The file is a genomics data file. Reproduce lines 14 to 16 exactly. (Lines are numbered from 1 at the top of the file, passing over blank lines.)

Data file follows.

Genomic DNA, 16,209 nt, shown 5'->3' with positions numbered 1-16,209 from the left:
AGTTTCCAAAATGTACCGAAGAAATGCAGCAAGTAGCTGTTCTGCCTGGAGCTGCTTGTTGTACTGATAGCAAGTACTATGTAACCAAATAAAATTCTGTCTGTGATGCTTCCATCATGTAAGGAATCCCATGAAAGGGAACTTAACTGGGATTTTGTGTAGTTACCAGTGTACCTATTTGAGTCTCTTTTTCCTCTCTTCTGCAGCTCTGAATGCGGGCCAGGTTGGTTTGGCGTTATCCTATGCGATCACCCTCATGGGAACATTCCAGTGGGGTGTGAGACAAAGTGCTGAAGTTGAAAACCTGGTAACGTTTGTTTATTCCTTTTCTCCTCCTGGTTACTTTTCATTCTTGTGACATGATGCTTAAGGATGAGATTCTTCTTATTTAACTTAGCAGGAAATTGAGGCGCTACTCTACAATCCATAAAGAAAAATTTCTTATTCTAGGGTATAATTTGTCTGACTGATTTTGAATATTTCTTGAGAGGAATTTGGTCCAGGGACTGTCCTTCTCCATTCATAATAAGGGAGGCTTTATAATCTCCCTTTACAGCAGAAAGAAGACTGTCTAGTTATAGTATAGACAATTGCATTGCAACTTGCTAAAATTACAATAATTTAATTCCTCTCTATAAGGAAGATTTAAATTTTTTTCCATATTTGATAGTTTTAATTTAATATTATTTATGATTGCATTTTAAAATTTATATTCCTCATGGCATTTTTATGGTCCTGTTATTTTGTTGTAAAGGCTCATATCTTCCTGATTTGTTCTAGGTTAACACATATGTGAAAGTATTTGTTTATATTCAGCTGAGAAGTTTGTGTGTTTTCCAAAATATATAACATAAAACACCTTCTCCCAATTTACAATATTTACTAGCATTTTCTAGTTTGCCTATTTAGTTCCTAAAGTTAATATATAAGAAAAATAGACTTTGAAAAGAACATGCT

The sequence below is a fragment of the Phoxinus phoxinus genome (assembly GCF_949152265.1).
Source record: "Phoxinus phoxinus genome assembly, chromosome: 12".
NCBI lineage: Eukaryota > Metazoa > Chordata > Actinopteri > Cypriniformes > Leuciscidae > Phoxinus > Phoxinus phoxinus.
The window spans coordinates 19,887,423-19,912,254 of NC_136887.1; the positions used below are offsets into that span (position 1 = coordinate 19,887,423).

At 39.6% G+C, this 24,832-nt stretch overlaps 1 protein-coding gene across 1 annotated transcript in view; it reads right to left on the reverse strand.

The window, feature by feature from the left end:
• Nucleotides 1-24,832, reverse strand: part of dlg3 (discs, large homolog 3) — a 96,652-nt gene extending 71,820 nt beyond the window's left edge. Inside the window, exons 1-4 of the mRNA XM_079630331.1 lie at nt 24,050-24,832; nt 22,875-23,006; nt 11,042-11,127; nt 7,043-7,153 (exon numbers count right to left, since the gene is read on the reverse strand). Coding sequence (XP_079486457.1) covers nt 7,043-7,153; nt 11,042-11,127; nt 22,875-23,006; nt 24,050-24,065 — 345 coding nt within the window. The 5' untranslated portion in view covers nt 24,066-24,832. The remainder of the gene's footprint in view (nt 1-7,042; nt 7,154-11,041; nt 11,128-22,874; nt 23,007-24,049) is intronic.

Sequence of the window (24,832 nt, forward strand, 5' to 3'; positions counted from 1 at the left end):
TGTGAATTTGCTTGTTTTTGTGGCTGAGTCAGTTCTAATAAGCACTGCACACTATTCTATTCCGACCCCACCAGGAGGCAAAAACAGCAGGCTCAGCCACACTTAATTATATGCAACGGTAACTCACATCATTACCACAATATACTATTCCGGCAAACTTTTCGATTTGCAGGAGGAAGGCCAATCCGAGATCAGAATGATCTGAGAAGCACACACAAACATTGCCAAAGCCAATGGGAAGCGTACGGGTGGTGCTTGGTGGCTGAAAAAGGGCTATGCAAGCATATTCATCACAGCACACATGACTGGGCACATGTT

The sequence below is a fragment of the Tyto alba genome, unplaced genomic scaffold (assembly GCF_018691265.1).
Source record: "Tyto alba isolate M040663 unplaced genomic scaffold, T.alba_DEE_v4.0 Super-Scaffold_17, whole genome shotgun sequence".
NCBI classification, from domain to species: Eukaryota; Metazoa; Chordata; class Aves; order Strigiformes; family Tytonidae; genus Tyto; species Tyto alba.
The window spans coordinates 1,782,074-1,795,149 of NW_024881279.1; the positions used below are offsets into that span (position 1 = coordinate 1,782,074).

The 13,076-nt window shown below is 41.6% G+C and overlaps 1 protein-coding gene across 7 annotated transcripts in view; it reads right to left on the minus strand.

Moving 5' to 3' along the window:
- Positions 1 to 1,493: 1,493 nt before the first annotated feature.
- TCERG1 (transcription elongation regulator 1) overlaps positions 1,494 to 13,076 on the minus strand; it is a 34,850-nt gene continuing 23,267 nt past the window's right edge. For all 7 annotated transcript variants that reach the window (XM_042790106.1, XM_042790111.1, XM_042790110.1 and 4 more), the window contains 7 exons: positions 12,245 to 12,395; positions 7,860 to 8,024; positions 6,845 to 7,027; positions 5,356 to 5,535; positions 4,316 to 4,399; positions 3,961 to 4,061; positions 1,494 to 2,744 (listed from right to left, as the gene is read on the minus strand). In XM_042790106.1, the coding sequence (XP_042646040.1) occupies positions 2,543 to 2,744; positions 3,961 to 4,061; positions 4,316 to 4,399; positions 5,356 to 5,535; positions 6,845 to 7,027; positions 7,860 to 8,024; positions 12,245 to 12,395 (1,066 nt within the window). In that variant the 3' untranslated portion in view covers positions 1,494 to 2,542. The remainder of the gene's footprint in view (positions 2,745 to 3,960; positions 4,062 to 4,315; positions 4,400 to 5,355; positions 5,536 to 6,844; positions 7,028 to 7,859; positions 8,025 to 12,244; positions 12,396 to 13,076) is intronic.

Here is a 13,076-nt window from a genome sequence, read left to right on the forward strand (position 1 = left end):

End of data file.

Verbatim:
NCBI classification, from domain to species: Eukaryota; Metazoa; Chordata; class Aves; order Strigiformes; family Tytonidae; genus Tyto; species Tyto alba.
The window spans coordinates 1,782,074-1,795,149 of NW_024881279.1; the positions used below are offsets into that span (position 1 = coordinate 1,782,074).

The 13,076-nt window shown below is 41.6% G+C and overlaps 1 protein-coding gene across 7 annotated transcripts in view; it reads right to left on the minus strand.